What Chris Figenshau, Photographer, Brings

The 37-year-old Victor, Idaho, resident spends over 100 days a year in the field, often chasing the world's best skiers around in snowy ranges from Bolivia to Morocco. Here's what he usually takes along.

Oct 22, 2008
Outside Magazine
Chris Figenshau

Chris Figenshau on assignemnt in the burned forests of Sun Valley, Idaho. See more at figenshau.com

1. If I'm on a glacier, I need really dark shades. The Julbo Micropores [$120; julbousa.com], with Alti Arc X8 lenses, are the darkest I could find, and they have side hoods to keep out other reflected light. The more coverage, the better.

2. Black Diamond's Whippet Self-Arrest [$90; bdel.com] is a pole with an ice ax on top. It's for those times when you're walking on hard snow and you realize that if you fell, you wouldn't have anything to stop you. It's kind of nice to have that extra security.

3. I always have extra junk on my back, and I'm performing a lot of high-angle kick-turning getting to places, so my skis need to be really light and easy to maneuver. The K2 Seths [renamed Obsethed; $825; k2skis.com] are perfect—forgiving and really good on climbs.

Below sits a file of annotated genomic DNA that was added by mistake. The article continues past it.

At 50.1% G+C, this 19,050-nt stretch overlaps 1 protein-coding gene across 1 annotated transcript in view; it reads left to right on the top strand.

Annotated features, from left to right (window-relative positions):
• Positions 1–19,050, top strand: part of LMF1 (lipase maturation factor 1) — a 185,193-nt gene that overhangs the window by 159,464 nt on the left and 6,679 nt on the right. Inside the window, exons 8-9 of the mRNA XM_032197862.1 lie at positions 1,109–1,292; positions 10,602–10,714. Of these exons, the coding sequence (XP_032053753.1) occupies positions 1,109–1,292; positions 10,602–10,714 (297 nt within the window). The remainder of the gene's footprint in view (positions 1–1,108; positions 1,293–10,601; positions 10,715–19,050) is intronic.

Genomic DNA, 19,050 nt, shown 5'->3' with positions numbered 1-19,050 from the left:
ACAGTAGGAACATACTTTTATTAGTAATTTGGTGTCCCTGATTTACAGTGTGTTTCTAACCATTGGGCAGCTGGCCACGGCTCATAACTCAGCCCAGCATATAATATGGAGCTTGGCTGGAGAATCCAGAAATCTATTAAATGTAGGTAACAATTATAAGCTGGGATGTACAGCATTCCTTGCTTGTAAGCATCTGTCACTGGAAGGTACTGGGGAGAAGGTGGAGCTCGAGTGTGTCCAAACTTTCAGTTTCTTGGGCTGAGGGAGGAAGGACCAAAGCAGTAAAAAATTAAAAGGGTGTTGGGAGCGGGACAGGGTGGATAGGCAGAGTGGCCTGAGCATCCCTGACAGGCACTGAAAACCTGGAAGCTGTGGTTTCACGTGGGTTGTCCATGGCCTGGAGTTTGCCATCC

4. I'm a Nikon guy. I manually focus most of my shots, and Nikon lenses are easier for that, in my opinion. I shoot with D3 and D200 camera bodies [$5,000, $1,400; nikonusa.com]. I also used to stash a point-and-shoot Canon [canonusa.com] in my pocket for easy access—until I smashed it rock-climbing.

5. For mountaineering packs, my five-year-old The North Face Prophet 65 [since redesigned; $299; thenorthface.com] is one of my all-time faves. It has very little structure, so you can remove the suspension and smash it into a bigger bag. It carries well even when it's not full and has foldout padding on the back, which enables it to become a half-size bivy sack.